with Sean Bell's mistake of running with the wrong crowd,

with me standing too close to the small-eyed boy pulling out.

A society, almost necessarily, begins every success story

with the chapter that most advantages itself,

and in America, these precipitating chapters

are almost always rendered as the singular action

of exceptional individuals.

"It only takes one person to make a change,"

you are often told.

This is also a myth.

Perhaps one person can make a change,

but not the kind of change that would raise your body

to equality with your countrymen.

The fact of history is that Black people have not --

probably no people have ever --

liberated themselves strictly through their own efforts.

In every great change in the lives of African Americans

we see the hand of events

that were beyond our individual control,

events that were not unalloyed goods.

You cannot disconnect our emancipation

in the Northern colonies

from the blood spilled in the Revolutionary War,

any more than you can disconnect

our emancipation from slavery in the South

from the charnel houses of the Civil War,

any more than you can disconnect our emancipation from Jim Crow

from the genocides of the Second World War.

History is not solely in our hands.

And still you are called to struggle,

not because it assures you victory,

but because it assures you an honorable and sane life.

I am ashamed of how I acted that day,

ashamed of endangering your body.

But I am not ashamed because I am a bad father,

a bad individual, or ill-mannered.

I am ashamed that I made an error,

knowing that our errors always cost us more.

[ Applause ]

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Man: Bravo!

[ Applause ]

This is a work that I think...

Well, first of all, it's by a composer

that has made an entire career

also smashing boundaries.

His name is John Zorn.

I like to call him the godfather

of the downtown experimental music scene.

And this is a work he wrote for me,

I think about seven years ago,

entitled "Babel: The Confusion of Tongues."

And this is a work that I think absolutely pushes the envelope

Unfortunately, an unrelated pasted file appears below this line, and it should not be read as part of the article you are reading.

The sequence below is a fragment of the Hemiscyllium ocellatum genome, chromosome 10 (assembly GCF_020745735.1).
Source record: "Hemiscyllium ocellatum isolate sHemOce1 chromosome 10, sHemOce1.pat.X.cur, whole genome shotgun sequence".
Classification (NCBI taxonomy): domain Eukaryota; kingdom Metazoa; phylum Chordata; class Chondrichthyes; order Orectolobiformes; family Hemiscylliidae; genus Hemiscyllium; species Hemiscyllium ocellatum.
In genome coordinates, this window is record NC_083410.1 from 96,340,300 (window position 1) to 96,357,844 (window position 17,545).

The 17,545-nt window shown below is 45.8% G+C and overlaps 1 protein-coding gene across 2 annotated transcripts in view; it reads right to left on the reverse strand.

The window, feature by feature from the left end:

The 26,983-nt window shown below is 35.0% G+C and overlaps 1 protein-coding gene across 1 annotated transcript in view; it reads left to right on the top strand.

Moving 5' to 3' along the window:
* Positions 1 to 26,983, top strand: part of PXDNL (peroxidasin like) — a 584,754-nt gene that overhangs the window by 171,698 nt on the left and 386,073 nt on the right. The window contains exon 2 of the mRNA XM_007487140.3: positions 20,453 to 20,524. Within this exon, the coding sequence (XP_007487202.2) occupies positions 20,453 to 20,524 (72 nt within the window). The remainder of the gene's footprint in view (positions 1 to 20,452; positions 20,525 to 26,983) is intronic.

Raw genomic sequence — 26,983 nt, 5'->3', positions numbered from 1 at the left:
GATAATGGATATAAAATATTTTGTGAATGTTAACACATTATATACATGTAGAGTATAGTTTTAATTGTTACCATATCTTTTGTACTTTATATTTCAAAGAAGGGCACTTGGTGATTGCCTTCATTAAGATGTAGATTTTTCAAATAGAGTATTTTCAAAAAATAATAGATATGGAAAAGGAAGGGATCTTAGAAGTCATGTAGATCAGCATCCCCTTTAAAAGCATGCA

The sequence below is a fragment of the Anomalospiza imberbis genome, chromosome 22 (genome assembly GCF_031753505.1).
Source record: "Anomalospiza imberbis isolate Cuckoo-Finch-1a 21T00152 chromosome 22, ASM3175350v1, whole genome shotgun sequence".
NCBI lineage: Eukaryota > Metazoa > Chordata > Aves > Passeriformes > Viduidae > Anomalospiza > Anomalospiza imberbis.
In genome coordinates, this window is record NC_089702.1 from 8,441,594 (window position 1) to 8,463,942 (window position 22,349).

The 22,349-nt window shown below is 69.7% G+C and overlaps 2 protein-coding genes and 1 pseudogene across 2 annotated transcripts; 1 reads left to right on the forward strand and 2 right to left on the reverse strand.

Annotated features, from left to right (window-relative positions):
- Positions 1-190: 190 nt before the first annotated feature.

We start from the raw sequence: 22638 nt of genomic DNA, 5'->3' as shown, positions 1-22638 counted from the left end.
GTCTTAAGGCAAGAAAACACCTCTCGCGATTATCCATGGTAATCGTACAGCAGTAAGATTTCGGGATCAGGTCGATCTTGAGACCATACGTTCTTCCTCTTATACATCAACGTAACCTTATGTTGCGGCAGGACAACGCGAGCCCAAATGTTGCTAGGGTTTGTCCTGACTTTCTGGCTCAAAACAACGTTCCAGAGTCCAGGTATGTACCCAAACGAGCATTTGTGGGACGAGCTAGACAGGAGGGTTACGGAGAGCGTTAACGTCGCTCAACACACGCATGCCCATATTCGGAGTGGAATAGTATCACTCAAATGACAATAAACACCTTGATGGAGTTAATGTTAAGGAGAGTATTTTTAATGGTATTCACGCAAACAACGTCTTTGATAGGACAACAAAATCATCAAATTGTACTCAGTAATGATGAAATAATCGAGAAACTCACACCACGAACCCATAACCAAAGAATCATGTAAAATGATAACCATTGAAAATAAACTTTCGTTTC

of cello technique.

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[ Cheers and applause ]

I am catching you, Terry, in Japan,

and it's so nice to see you.

I am thrilled to be with you. I've missed you.

And I'm curious -- just because you're there,

I want to start, really, with where you are.

You've been there during the pandemic,

and I'm very curious, just as a composer,

has your music changed since you've moved there?

I was in the beginnings of a three-month tour,

which was for my 85th birthday tour.

I would've been coming to New York

playing at Central Park -- Central Stage in New York

on my birthday.

And I came to Japan

to do a project on Sado Island.

Everything canceled while I was here.

I came here and got an apartment

and just, you know, settled down to see what would happen.

And over the mon-- You know, and then I got an artist visa

and so I could stay.

And so I've really settled in and been writing.

I think the biggest change in my writing

is, one of the things is I started going back

to paper and pencil.

The pieces I've been writing now are maybe a little simpler

than what I was doing on, you know, devices.

Prestini: That makes a lot of sense.

You know, the idea of moving away from devices

in a moment where we're so engulfed by them.

That makes a lot of sense.

I remember you gave me this album

and it had you singing --

"Remember This, O Mind."

Prestini: Can you talk a little bit about,

you know, that piece, what that piece means,

and then, you know, kind of what that change was,

going from this ensemble where you were singing

to all of a sudden, a full choir.

Piece was part of my Guggenheim project.

I was a Guggenheim Fellow in -- I think it was 1979,

around that time that I did this piece.

And I first wrote it for myself singing with Kronos Quartet.

That was the first version of it.

Much -- A much different version,

a much more scaled-down version.

I mean, that was like, what, '79?

So, over the next 30 years or so, I kept every once in a while

making a different revision on it,

from solo to string quartet

to finally the eight cellos.

There was something about those --